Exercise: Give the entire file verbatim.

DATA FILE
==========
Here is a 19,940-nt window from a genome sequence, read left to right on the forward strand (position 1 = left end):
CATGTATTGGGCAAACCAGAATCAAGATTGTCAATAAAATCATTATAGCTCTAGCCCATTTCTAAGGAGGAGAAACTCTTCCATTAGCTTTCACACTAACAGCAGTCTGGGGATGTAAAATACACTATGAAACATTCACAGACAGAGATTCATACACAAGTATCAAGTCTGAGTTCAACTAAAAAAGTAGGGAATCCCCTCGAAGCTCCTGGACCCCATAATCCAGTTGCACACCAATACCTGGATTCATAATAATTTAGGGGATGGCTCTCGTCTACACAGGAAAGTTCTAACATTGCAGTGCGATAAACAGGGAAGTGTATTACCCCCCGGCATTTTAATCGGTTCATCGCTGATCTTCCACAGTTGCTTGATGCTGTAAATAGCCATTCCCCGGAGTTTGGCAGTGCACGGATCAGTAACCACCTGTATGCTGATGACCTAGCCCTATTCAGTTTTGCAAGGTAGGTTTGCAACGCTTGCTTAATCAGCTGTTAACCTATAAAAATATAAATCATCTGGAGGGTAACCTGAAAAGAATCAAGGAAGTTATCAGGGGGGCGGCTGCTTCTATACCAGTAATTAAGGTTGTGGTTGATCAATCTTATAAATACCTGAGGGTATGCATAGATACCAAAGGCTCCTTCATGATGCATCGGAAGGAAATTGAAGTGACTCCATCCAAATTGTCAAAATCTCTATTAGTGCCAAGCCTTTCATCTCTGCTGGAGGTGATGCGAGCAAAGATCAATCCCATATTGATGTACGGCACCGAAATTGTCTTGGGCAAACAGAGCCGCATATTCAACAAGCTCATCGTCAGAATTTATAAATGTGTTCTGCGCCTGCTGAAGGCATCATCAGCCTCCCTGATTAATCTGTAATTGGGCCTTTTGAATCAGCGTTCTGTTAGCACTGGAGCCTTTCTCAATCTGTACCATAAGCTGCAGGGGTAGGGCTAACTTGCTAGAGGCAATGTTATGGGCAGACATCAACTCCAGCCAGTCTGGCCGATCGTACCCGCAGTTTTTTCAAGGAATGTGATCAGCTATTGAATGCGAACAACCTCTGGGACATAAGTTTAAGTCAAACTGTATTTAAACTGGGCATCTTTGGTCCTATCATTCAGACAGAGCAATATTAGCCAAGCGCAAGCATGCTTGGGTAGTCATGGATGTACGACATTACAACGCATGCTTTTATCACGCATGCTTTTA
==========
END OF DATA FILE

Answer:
Here is a 19,940-nt window from a genome sequence, read left to right on the forward strand (position 1 = left end):
CATGTATTGGGCAAACCAGAATCAAGATTGTCAATAAAATCATTATAGCTCTAGCCCATTTCTAAGGAGGAGAAACTCTTCCATTAGCTTTCACACTAACAGCAGTCTGGGGATGTAAAATACACTATGAAACATTCACAGACAGAGATTCATACACAAGTATCAAGTCTGAGTTCAACTAAAAAAGTAGGGAATCCCCTCGAAGCTCCTGGACCCCATAATCCAGTTGCACACCAATACCTGGATTCATAATAATTTAGGGGATGGCTCTCGTCTACACAGGAAAGTTCTAACATTGCAGTGCGATAAACAGGGAAGTGTATTACCCCCCGGCATTTTAATCGGTTCATCGCTGATCTTCCACAGTTGCTTGATGCTGTAAATAGCCATTCCCCGGAGTTTGGCAGTGCACGGATCAGTAACCACCTGTATGCTGATGACCTAGCCCTATTCAGTTTTGCAAGGTAGGTTTGCAACGCTTGCTTAATCAGCTGTTAACCTATAAAAATATAAATCATCTGGAGGGTAACCTGAAAAGAATCAAGGAAGTTATCAGGGGGGCGGCTGCTTCTATACCAGTAATTAAGGTTGTGGTTGATCAATCTTATAAATACCTGAGGGTATGCATAGATACCAAAGGCTCCTTCATGATGCATCGGAAGGAAATTGAAGTGACTCCATCCAAATTGTCAAAATCTCTATTAGTGCCAAGCCTTTCATCTCTGCTGGAGGTGATGCGAGCAAAGATCAATCCCATATTGATGTACGGCACCGAAATTGTCTTGGGCAAACAGAGCCGCATATTCAACAAGCTCATCGTCAGAATTTATAAATGTGTTCTGCGCCTGCTGAAGGCATCATCAGCCTCCCTGATTAATCTGTAATTGGGCCTTTTGAATCAGCGTTCTGTTAGCACTGGAGCCTTTCTCAATCTGTACCATAAGCTGCAGGGGTAGGGCTAACTTGCTAGAGGCAATGTTATGGGCAGACATCAACTCCAGCCAGTCTGGCCGATCGTACCCGCAGTTTTTTCAAGGAATGTGATCAGCTATTGAATGCGAACAACCTCTGGGACATAAGTTTAAGTCAAACTGTATTTAAACTGGGCATCTTTGGTCCTATCATTCAGACAGAGCAATATTAGCCAAGCGCAAGCATGCTTGGGTAGTCATGGATGTACGACATTACAACGCATGCTTTTATCACGCATGCTTTTA